- 1. Introduction
- 2. FlexRay Communication
- 3. FlexRay Bus Access
- 4. FlexRay Framing
- 5. FlexRay Synchronization
- 6. Learning Objectives Test
FlexRay technology is designed for data rates up to 10 Mbit/s. This and the omission of cost-intensive shielded lines represent great challenges in assuring electromagnetic compatibility. Therefore, the FlexRay physical layer defines certain mechanisms for increasing immunity against high-frequency interference fields and electrostatic discharge (ESD) and for reducing noise emissions.
Physical signal transmission in the FlexRay cluster is based on the transmission of differential voltages. This approach renders interference voltages induced by motors, ignition units and switch contacts harmless. Emissions are limited by the relatively low differential voltages (2 Volt for the bus level “Data_1”, -2 Volt for the bus level “Data_0”).
Because of its differential signal transmission, the FlexRay bus consists of two lines: Bus Plus (BP) and Bus Minus (BM). Twisting of the two lines reduces the magnetic field considerably, so twisted line pairs are typically used in practice — for cost reasons usually without shielding.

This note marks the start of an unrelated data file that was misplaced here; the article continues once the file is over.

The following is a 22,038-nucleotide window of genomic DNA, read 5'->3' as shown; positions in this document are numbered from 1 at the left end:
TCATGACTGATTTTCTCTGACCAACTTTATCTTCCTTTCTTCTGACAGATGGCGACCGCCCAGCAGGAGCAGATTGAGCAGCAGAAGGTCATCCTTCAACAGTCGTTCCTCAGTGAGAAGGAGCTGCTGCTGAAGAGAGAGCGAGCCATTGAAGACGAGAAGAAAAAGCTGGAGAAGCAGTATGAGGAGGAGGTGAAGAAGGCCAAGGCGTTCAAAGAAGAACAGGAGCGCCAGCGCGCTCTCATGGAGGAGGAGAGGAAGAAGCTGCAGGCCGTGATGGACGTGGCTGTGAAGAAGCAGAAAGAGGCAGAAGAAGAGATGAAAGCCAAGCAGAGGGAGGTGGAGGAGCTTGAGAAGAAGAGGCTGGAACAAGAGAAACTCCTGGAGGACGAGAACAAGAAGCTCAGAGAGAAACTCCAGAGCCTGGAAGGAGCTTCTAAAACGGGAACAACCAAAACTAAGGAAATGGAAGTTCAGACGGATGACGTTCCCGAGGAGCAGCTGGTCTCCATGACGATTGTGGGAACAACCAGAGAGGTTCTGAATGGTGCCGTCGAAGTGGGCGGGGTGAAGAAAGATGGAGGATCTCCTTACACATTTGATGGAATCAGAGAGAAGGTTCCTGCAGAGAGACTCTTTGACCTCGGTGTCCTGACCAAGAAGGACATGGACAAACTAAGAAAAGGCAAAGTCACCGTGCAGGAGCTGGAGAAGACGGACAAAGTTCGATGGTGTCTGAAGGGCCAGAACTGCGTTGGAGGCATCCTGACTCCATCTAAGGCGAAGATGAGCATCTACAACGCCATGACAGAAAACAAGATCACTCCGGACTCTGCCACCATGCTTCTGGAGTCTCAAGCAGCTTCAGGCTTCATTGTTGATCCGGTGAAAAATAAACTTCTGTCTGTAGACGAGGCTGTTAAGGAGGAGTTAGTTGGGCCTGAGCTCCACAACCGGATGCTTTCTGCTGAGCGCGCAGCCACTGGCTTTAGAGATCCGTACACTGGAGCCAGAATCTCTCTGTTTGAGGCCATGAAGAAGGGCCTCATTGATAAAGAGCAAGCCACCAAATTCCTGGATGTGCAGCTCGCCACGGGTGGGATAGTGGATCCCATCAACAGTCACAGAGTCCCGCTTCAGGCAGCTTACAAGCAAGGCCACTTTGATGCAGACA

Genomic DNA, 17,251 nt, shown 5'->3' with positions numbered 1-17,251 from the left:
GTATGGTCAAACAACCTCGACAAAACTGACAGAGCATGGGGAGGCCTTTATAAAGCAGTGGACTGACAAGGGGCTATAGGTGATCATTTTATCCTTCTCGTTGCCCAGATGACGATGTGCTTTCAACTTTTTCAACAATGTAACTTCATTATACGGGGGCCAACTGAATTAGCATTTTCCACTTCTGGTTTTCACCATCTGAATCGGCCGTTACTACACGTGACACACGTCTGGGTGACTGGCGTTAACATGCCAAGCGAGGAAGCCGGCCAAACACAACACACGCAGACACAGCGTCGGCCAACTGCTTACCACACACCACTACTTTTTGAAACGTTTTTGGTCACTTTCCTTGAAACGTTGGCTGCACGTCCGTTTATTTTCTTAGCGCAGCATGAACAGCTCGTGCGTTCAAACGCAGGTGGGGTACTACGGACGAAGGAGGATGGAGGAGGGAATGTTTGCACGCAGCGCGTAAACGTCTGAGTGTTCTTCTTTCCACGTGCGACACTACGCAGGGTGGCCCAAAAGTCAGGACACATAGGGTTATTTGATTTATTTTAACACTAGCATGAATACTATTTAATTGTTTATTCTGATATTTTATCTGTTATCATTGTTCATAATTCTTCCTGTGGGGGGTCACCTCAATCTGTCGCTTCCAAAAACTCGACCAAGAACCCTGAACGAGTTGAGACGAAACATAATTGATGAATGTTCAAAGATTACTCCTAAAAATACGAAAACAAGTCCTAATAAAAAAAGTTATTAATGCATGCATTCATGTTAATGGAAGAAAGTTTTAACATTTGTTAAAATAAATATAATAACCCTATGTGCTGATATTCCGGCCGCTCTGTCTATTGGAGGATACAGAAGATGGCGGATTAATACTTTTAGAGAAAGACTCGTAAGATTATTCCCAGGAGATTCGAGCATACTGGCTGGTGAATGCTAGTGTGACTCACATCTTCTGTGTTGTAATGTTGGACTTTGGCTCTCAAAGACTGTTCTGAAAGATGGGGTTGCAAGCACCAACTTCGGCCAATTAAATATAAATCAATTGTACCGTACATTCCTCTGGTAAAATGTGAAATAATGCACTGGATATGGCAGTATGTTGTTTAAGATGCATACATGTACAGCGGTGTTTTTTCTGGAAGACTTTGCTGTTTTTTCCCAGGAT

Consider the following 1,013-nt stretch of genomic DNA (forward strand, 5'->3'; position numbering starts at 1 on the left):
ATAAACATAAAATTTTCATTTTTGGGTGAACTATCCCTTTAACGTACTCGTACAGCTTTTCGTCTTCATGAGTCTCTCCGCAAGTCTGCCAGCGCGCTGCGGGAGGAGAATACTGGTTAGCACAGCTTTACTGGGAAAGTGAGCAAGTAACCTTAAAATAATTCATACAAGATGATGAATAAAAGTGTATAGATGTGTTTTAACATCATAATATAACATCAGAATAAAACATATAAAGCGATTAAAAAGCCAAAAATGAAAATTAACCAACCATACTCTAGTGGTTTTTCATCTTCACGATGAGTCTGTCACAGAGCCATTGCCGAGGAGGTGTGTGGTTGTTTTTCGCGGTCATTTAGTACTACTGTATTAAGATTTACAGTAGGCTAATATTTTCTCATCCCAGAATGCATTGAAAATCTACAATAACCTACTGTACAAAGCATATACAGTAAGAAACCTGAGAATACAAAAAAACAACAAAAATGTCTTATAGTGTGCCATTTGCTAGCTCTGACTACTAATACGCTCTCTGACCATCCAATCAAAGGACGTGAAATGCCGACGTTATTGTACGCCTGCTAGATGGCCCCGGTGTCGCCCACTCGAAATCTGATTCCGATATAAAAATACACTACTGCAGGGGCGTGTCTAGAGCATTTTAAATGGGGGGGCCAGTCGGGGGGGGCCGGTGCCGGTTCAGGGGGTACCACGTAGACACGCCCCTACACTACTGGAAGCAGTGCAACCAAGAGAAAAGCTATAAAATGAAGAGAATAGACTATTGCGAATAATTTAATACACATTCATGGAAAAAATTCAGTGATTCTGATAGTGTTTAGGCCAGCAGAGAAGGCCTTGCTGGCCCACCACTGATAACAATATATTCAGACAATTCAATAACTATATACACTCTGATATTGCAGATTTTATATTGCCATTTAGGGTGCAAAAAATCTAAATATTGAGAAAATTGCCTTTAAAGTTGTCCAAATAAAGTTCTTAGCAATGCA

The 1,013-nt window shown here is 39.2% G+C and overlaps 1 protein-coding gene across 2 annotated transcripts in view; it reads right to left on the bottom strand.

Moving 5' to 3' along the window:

Because of finite signal propagation speed, the effects of transient responses (reflections) increase with higher data rates and growing bus length. Termination of the ends of the communication channel by termination resistors prevents reflections in a FlexRay cluster.
Because the FlexRay specification specifies a load between 40 and 55 Ω, values of the bus termination resistors must lie between 80 and 110 Ω. Therefore, a cable whose impedance lies between 80 and 110 Ω should be used for transmission.
Instead of providing each of the ends of the communication channel with an individual bus termination resistor, the ends of the FlexRay bus may be terminated by a split bus termination. The split bus termination acts like a low-pass filter; high-frequency signals are shunted to ground without affecting DC voltage relationships.